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Zero Waste in Food

One third of the food produced in the world gets wasted every year–a situation mirrored in the Philippines, wherein each Filipino wastes approximately 3.2 kilograms of rice per year. Ironically, it is the same country that houses 2.3 million families experiencing involuntary hunger, according to Social Weather Stations.

Zero Food Waste Act
To address the problem in food wastage, Senate Bill no. 1242 was filed to establish food banks and other mission-driven organizations that distribute food to the food-insecure. Helping promote the Zero Food Waste campaign are the National Nutrition Council (NCC), Department of Environment and Natural Resources (DENR), Department of Social Welfare and Development (DSWD), Department of Education (DepEd), Department of Trade and Industry (DTI), and Department of Health (DOH).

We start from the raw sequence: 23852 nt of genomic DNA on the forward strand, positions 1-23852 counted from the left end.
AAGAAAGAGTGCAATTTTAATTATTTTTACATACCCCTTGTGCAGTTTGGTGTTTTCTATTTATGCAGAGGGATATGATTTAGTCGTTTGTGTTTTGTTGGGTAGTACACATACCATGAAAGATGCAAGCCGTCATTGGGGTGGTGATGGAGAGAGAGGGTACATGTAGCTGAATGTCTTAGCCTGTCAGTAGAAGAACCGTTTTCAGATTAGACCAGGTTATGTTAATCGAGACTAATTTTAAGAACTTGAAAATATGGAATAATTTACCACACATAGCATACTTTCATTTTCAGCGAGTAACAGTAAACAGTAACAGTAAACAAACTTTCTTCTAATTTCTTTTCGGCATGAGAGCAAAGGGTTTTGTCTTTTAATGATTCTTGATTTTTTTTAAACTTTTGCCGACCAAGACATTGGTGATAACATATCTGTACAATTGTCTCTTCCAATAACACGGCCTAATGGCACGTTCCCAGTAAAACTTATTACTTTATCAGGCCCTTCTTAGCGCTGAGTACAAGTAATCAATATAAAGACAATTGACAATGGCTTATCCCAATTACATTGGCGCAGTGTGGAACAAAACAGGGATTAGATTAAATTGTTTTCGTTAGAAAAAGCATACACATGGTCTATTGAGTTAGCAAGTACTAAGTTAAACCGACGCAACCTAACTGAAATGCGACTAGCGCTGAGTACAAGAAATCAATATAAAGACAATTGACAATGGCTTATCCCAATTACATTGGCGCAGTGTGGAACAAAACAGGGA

While the DepEd is tasked to ensure that the education curriculum includes materials on the current global and national food waste crisis and ways to reduce food waste, the DTI shall encourage food-related businesses to purchase lower-priced produce for their products so these can be sold easily. These businesses will be required to submit reports on food waste, including its manner of disposal, including donation, composting or discarding. Part of their business practices will include partnering with food banks to redistribute edible food waste to the food-insecure.

Meanwhile, the DSWD shall provide guidelines and standards for the collection, storage and distribution of edible food donated to food banks. LGUs will be in charge of the segregation, management and recycling of inedible food waste.

Any one who deliberately makes food waste unfit for consumption, and prevents the redirection of edible food waste to food banks or inedible food waste to waste management and recycling enterprises shall be imposed a fine ranging from P1 million to P5 million.

For more information on food banks, watch this: